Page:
Student Well-Being

Appellate Court Rejects Extracurricular Drug Testing

By Mark Walsh — March 28, 2001 3 min read

A federal appeals court last week struck down an Oklahoma school district’s policy of drug tests for students engaging in extracurricular activities such as cheerleading, band, choir, and the Future Farmers of America.

The 2-1 ruling by a panel of the U.S. Court of Appeals for the 10th Circuit (Earls v. Board of Education of Tecumseh Public School District), in Denver, held that the Tecumseh district’s policy of random testing for use of illegal drugs violated the Fourth Amendment’s prohibition against unreasonable searches.

The majority drew a line between the drug testing of student athletes upheld by the U.S. Supreme Court in a 1995 case and the extension of testing to students who take part in other extracurricular activities.

“It is difficult to imagine how participants in vocal choir, or the academic team, or even the [Future Homemakers of America] are in physical danger if they compete in those activities while using drugs, any more than any student is at risk simply from using drugs,” said the majority opinion.

The ruling is significant because it conflicts with one by the U.S. Court of Appeals for the 7th Circuit, in Chicago, which in 1998 upheld random testing of participants in extracurricular activities beyond athletics.

School districts have slowly expanded drug testing of students since the high court’s ruling six years ago in Vernonia School District v. Acton. In that case, the court upheld an Oregon district’s policy of testing student athletes in light of what administrators had described as an epidemic of drug abuse among them. Since then, more districts have begun testing athletes, and some have included other extracurricular participants or students who drive to school. A federal district judge recently struck down a Texas district’s policy of testing all students in grades 6-12.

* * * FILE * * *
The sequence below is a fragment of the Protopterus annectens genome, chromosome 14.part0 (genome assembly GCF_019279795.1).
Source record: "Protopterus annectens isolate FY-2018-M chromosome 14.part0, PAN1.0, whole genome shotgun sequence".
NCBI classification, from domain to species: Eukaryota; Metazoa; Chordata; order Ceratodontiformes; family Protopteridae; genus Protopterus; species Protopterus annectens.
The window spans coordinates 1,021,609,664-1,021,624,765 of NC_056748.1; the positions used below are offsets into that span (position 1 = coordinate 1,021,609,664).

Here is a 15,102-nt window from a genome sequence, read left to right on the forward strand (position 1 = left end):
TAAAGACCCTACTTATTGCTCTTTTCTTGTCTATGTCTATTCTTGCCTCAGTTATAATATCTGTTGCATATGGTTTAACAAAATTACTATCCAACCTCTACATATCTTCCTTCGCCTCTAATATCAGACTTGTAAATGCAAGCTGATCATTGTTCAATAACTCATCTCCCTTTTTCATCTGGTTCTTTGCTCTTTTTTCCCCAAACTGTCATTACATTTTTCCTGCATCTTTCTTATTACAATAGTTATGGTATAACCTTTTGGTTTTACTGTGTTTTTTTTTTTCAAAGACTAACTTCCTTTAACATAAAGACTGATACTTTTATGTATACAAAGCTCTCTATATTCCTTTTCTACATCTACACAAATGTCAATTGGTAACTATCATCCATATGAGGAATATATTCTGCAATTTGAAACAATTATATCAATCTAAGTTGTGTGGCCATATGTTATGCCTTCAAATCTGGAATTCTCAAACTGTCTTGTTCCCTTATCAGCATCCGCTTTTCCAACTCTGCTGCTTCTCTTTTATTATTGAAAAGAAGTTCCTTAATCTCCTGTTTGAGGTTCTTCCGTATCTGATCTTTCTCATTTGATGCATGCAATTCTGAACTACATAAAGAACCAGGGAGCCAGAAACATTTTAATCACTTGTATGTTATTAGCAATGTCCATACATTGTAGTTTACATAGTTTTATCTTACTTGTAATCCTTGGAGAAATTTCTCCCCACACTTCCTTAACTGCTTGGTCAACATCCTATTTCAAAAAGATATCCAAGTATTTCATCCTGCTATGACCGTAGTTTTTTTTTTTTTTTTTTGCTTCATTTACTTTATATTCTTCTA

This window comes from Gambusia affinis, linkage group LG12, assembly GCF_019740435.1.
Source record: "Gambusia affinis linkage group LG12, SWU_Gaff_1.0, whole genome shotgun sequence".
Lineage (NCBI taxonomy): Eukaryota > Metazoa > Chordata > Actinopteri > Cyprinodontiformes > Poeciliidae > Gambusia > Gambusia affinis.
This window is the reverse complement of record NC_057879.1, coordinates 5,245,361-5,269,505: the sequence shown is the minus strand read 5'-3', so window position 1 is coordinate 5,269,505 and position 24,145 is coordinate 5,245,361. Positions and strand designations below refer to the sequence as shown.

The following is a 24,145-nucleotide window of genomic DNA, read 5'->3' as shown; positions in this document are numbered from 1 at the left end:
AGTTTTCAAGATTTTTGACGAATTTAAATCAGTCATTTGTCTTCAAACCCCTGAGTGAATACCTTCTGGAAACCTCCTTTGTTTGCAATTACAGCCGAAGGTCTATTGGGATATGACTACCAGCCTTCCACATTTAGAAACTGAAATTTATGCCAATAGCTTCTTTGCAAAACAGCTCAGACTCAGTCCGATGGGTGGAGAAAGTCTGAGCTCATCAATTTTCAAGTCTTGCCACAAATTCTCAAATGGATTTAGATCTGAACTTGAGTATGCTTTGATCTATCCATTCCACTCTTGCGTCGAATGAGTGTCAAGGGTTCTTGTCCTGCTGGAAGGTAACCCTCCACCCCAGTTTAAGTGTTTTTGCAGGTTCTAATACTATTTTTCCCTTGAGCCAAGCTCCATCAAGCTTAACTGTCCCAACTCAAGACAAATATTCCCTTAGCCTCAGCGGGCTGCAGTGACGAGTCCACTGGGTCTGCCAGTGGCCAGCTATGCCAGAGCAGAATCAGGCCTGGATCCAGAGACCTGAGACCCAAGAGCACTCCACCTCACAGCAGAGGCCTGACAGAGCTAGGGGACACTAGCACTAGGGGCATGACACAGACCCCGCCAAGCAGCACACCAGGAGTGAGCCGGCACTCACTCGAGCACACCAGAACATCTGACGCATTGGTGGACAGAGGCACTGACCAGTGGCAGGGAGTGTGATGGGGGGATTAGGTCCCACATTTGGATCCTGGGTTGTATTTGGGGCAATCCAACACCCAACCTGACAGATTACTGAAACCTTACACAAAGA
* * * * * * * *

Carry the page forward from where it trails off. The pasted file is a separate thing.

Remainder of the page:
Injured by a Steer

The 2,170-student Tecumseh district adopted its drug-testing policy in the fall of 1998. Besides student athletes, the policy covers activities involving outside competition, such as the FFA, the FHA, band, choir, and the academic team. It apparently has not been applied to noncompetitive activities such as curriculum clubs or the student newspaper or yearbook.

Covered students are subject to random urinalysis testing for use of marijuana, cocaine, and other illegal drugs, although not for alcohol or nicotine. In the 1998-99 school year, two students out of 486 covered by the policy tested positive for drug use. Both were athletes and members of the FFA. In 1999-2000, one student out of 311 tested positive.

The district’s policy was challenged in a lawsuit filed in U.S. District Court in Oklahoma City by the American Civil Liberties Union on behalf of several families. The suit didn’t challenge the policy for student athletes.

The district judge upheld the drug testing of extracurricular participants. But in its March 21 ruling, the 10th Circuit court overturned that decision.

Applying the factors the Supreme Court discussed in Vernonia, the appellate panel’s majority said extracurricular participants did not face the same dangers from drug abuse that the student athletes did in the Oregon case.

One school board member had testified that an FFA participant was apparently under the influence of drugs when he was injured by a steer he was handling. And other Tecumseh teachers and administrators had testified about incidents in which they said they knew students were using drugs.

But the district provided a “paucity of evidence of an actual drug-abuse problem among those subject to the policy,” the appellate panel said.

Districts seeking to impose random drug testing as a condition of joining in a school activity “must demonstrate that there is some identifiable drug-abuse problem among a sufficient number of those subject to the testing,” U.S. Circuit Judge Stephen H. Anderson said in the majority opinion.

‘A Privilege’

In dissent, U.S. Circuit Judge David M. Abel said that drugs are a serious problem in schools, and that extracurricular participants might be more tempted to experiment with drugs because their after- school activities and related travel are subject to less supervision from adults.

“Participation in extracurricular activities is a privilege, not a right,” he said.

The 10th Circuit covers Colorado, Kansas, New Mexico, Oklahoma, Utah, and Wyoming.

A version of this article appeared in the March 28, 2001 edition of Education Week as Appellate Court Rejects Extracurricular Drug Testing


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